Kneeling on the sidewalk, Guilherme and his friends are busy preparing their banner ahead of a protest march against the World Cup, which starts in São Paulo on Thursday. In the nation of soccer, people have grown increasingly disenchanted and the Copa is growing more unpopular by the day. Only 48% of Brazilians support the event’s organization. Six years ago, it was 79%.
Guilherme is angry. He says, outraged: “We have huge social problems, but there’s still money to hold a World Cup.” And it’s a lot of money, with more than $11 billion of public money spent on the event, including $3.6 billion on stadiums.
Dilma Rousseff’s government has lost the media battle. It has tried so hard to explain the economic benefits, that the tournament will only cost a small fraction of what is invested in health or education, in short that it is not the money drain that people believe it to be. Still, a growing number of Brazilians are not convinced.
“How many hospitals, how many schools, how much housing could have been built with the money spent on the stadiums?” asks Hugo, a young man with long hair hiding his eyes and a facial piercing. Besides, some of these stadiums, constructed in cities with small soccer teams, such as Brasilia, Manaus and Cuiaba, are fated to become white elephants after the World Cup.
Hugo is not alone in denouncing an “inversion of priorities.” Last June, millions of protesters took to the streets to criticize these extravagant expenditures and to demand, with a certain irony, public services worthy of “FIFA’s standards.” Today, the demonstrations are smaller, but people are still dissatisfied, insists Larissa.
This psychology student lives in Itaquera, the district where the first game, Brazil vs. Croatia, will kick-off the competition. "Rental prices have gone through the roof here,” she says. "In all of the host cities, people have had to leave their homes to make way for urban interventions. Nine workers were killed on the stadiums’ construction sites. And all this happened under a left-wing government!”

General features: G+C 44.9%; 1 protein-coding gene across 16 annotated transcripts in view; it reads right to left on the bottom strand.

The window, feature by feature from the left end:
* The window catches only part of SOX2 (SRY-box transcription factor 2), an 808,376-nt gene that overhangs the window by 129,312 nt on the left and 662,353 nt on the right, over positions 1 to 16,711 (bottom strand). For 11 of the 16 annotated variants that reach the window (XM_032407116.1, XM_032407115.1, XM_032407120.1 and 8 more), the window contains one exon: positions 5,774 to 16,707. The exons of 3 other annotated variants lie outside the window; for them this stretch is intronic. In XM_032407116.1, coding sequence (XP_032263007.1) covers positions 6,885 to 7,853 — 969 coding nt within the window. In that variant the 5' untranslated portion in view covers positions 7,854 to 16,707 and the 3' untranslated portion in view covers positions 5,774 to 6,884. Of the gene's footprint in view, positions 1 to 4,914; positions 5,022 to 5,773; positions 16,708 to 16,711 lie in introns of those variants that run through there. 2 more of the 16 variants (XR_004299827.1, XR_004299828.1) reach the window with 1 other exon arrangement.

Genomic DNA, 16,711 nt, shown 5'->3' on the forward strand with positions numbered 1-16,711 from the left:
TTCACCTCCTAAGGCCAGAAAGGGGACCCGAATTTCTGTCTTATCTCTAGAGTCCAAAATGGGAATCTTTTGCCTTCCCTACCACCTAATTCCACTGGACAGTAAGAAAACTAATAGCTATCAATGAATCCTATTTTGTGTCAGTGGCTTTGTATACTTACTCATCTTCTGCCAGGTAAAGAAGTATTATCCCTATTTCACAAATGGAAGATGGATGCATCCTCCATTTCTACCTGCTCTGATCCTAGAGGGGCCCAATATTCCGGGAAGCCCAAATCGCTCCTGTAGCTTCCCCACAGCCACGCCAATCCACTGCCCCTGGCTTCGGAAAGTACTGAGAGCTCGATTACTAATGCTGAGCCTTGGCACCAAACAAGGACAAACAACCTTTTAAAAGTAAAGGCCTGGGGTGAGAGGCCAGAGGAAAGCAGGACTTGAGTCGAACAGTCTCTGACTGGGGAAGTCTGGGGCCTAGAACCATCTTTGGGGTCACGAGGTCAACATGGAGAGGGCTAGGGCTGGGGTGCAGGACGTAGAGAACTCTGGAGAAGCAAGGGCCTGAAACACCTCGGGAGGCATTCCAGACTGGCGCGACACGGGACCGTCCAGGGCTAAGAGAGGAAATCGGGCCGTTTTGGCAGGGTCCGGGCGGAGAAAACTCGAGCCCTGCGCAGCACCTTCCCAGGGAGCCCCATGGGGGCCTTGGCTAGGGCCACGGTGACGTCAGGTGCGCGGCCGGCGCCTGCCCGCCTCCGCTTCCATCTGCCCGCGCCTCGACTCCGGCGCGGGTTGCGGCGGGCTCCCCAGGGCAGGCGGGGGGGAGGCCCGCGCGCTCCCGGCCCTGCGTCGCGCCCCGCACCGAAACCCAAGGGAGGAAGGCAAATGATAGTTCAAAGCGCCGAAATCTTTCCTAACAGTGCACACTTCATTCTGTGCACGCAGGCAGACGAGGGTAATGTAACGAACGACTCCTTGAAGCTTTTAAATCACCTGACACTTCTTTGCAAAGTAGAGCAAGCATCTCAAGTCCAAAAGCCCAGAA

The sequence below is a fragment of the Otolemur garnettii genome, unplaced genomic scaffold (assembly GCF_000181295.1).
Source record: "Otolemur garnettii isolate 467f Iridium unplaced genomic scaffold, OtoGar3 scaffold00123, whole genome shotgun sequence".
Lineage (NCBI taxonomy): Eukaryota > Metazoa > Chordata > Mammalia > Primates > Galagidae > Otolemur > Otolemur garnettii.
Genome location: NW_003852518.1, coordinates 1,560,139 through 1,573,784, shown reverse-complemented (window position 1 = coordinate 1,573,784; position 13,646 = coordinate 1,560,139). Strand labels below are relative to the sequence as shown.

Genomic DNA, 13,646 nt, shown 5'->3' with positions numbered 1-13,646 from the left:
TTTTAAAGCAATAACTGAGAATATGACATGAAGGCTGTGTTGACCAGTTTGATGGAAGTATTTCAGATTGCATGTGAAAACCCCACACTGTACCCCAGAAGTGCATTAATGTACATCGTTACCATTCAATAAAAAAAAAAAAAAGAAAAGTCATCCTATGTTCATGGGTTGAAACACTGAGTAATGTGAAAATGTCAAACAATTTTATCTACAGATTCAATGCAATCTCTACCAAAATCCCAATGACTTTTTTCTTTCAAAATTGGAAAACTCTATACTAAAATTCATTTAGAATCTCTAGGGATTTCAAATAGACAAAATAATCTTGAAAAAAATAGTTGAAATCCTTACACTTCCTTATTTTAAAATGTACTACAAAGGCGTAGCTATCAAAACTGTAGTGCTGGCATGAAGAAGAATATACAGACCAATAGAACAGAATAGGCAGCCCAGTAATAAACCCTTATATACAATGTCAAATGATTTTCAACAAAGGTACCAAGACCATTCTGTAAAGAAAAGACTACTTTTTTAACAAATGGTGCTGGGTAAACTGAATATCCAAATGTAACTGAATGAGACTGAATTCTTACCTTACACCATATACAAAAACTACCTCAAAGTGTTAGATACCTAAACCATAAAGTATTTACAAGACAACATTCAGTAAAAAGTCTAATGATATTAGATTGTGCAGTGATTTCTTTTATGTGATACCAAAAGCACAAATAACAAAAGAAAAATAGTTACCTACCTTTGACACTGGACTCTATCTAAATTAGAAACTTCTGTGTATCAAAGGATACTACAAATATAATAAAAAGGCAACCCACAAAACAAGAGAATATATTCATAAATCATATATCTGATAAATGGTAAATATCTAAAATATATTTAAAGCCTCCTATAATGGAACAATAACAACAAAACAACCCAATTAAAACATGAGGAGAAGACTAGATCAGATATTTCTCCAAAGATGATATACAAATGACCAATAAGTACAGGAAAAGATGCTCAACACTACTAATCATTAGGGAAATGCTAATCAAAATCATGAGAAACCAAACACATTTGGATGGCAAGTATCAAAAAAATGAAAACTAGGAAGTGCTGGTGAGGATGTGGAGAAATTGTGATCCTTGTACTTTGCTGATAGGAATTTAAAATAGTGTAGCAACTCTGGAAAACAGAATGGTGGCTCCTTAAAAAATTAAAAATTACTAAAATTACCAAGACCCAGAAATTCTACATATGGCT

Meanwhile, the new transportation infrastructures, presented as the World Cup’s main legacy for the population, are lagging behind. Only 10% have been completed. Even bad weather was called to the rescue to provide an excuse. These so-called “mobility” projects were planned independently from the World Cup, but were not supposed to have started so early. The government had decided to bring the works forward for the competition.
“But it’s now trapped in its own promises and people feel cheated,” notes Almir Leite, journalist for the newspaper Estado de São Paulo.
The authorities assure the population that the most important works for the World Cup, like airports and access routes to the stadiums, will be ready in time. The rest will be delivered later, they pledged. “Still, they need to convince people of that,” says Leite. “They’ll have to keep protesting after the Copa to demand that these works are actually done. There are precedents in Brazil: a long list of construction projects that have been dragging on for years or have been abandoned.”
Roberto, who works in a bank, nods: “The country wasn’t ready to host such an event.” Delays and improvisations suggest that its old shortcomings have gotten the better of this new, swaggering Brazil that the World Cup was supposed to crown.
For example, the amount of money invested in renovating or building the stadiums has doubled in four years, officially to fulfill the standards set by the FIFA. And contrary to the promises made by Ricardo Teixeira, the former president of the Brazilian Football Confederation, it is not the private sector that footed the bill.